I sometimes wonder if regular readers get bored of poring over what appear to be the same old security stories on these pages. Then I stop myself. The more I cover IT security, the more I realise that technology’s got a big part in the whole show and that human behaviour is centre stage.
Wireless networking is an ideal example. It has the potential to be very secure, but many of us at home or in business simply don’t bother doing any more with it beyond the basics. Hands up who’s still using the default password ‘1234’ or ‘0000’? It takes one to be reckless, inattentive or plain lazy and it takes another to be at best curious and at worst malicious.
This came to mind when I was testing a laptop recently. It was fitted with a wireless card, which is standard gear on most notebook computers now. One of the first things it did, because it’s configured to do so automatically, was seek out the nearest wireless network.
Without any prompting from me, it discovered one nearby that was active and ‘awake’. The first thing I knew about it was that the PC asked me if I would like to connect to it. I didn’t try looking to get at the person’s network, I basically piggybacked on their internet connection and got access for free.
It was the perfect illustration of a point made in a recent report by the Irish Honeynet Project. Over a two-week period one wireless honeynet in Dublin (a computer purposely set up to attract and monitor attempts to access it) averaged nearly two connection attempts per day. “It appears that the majority of these access attempts were what we could call ‘chancers’ looking for a source of free internet access,” said Colm Murphy, report author and technical director with the IT security firm Espion.
Applying myself to this description, I visited a couple of websites, as much to see if the connection worked. My curiosity satisfied, I disconnected. But every time I boot up this laptop, I’m told whether the wireless connection is active or inactive.
I’m fairly sure my nearby access point was domestic because I was testing the PC at home. But what if it had been a business? I could have easily logged on to the network and had a very interesting and informative peek at what it was up to. The Wireless Honeynet Project report suggests encryption and strong passwords as good steps to prevent data being intercepted by unauthorised third parties.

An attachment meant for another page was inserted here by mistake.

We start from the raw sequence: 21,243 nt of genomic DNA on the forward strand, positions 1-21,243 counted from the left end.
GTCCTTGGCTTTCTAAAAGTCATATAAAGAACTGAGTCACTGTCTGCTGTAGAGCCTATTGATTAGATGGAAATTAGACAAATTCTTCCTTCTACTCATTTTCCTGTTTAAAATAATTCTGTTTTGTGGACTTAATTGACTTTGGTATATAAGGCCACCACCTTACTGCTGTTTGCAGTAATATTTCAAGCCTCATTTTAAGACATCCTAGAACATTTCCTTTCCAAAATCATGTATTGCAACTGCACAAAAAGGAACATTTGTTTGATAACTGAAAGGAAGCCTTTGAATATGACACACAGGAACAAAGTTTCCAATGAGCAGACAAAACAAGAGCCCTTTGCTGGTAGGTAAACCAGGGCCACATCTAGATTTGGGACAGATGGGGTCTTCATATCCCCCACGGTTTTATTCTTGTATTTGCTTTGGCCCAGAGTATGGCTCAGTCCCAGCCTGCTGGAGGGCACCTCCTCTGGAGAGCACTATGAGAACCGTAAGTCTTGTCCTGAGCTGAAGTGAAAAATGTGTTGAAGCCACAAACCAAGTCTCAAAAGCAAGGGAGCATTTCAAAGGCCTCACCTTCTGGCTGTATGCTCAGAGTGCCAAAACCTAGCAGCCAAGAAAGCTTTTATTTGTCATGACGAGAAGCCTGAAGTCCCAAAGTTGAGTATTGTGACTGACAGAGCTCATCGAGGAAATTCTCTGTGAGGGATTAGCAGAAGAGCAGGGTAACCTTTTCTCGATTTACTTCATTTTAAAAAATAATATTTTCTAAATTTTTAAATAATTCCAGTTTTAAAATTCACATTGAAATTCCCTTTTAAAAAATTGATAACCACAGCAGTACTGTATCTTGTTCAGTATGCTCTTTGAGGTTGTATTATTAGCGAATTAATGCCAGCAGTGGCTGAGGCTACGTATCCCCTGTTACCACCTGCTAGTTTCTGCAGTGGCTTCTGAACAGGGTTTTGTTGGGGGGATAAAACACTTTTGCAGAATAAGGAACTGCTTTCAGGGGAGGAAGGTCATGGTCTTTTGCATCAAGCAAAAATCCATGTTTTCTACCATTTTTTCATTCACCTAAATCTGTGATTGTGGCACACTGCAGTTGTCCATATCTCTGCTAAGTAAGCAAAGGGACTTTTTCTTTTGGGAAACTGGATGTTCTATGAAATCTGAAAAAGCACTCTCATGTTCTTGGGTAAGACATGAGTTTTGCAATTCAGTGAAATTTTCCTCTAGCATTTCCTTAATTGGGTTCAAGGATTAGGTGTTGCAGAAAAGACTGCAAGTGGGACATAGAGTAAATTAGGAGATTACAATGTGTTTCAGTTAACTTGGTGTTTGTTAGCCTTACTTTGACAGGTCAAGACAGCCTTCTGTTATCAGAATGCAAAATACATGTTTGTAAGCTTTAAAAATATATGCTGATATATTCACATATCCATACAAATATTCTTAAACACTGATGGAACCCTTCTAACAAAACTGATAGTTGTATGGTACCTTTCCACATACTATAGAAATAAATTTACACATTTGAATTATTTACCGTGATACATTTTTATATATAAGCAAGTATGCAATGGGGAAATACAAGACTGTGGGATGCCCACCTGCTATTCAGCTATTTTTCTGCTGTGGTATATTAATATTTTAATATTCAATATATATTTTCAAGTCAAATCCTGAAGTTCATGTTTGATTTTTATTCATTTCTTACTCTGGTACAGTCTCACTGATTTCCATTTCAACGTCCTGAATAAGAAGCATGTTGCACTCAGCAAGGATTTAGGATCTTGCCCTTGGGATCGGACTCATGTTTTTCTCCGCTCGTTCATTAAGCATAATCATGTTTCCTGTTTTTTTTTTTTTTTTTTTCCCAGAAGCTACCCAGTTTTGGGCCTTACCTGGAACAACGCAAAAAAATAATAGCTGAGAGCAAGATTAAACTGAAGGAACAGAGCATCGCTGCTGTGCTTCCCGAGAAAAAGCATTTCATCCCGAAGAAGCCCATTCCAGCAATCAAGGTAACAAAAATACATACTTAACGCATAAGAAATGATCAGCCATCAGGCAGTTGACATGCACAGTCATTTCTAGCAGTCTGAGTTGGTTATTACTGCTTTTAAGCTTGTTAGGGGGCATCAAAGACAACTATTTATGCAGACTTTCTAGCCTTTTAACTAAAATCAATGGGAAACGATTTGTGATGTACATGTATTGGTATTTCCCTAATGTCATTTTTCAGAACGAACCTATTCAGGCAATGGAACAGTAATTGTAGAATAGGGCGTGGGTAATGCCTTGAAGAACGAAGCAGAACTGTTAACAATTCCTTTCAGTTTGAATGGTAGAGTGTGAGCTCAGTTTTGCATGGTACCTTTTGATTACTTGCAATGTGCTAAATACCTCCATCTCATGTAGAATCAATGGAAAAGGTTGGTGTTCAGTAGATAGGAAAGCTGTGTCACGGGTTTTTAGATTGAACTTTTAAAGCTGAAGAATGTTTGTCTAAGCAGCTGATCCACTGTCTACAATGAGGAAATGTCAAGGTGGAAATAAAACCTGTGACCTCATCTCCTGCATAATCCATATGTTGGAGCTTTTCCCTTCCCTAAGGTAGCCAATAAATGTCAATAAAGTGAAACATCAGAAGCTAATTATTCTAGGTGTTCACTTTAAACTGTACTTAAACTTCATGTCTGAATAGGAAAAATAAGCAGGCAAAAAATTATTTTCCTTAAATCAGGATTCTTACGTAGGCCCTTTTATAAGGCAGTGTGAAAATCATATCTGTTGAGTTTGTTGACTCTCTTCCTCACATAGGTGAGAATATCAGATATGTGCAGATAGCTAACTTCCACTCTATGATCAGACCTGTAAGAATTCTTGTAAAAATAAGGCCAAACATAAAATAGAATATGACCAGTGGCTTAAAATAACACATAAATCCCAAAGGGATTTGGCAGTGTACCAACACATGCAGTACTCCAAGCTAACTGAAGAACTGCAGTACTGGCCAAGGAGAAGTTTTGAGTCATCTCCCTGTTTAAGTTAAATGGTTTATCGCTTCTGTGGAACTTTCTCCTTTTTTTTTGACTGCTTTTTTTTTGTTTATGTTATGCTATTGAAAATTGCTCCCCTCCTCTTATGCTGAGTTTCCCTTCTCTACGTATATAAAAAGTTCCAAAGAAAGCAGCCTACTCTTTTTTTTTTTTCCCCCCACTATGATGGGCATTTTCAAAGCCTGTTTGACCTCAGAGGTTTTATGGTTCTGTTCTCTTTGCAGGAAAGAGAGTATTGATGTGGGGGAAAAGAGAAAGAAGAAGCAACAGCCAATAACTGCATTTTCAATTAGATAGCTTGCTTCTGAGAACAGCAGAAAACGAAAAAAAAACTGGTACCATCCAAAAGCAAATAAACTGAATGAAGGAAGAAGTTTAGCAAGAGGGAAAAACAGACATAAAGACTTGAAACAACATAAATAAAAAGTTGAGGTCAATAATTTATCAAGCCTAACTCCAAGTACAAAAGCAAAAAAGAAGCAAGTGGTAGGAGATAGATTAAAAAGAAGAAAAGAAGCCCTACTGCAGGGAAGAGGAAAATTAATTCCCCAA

Here’s where the repeated behaviour factor comes into play: this isn’t an isolated incident. A colleague was once testing another laptop in our office and was able to gain access to the network of a company based on the first floor. It proves that the effective range of many wireless access points is far wider than it needs to be – a fact the Honeynet report supports. It advises people to adjust the settings of their access points so they only broadcast as far as necessary. Another tip – which would have prevented me from getting very far – is to force every visitor to your wireless network to authenticate themselves. The upshot of that is no authentication, no access.
As a postscript, I’m now barred from my neighbour’s network (and after my colleague informed our office counterparts they also changed their settings to keep out unwanted guests). But to come back to my earlier point, the technology press is full of stories that warn of the dangers of leaving network resources exposed and suggest ways to plug those gaps. But we’re fighting human nature, where it seems we have to wait for something bad to happen before coming to the conclusion that a little extra security is a good idea.
By Gordon Smith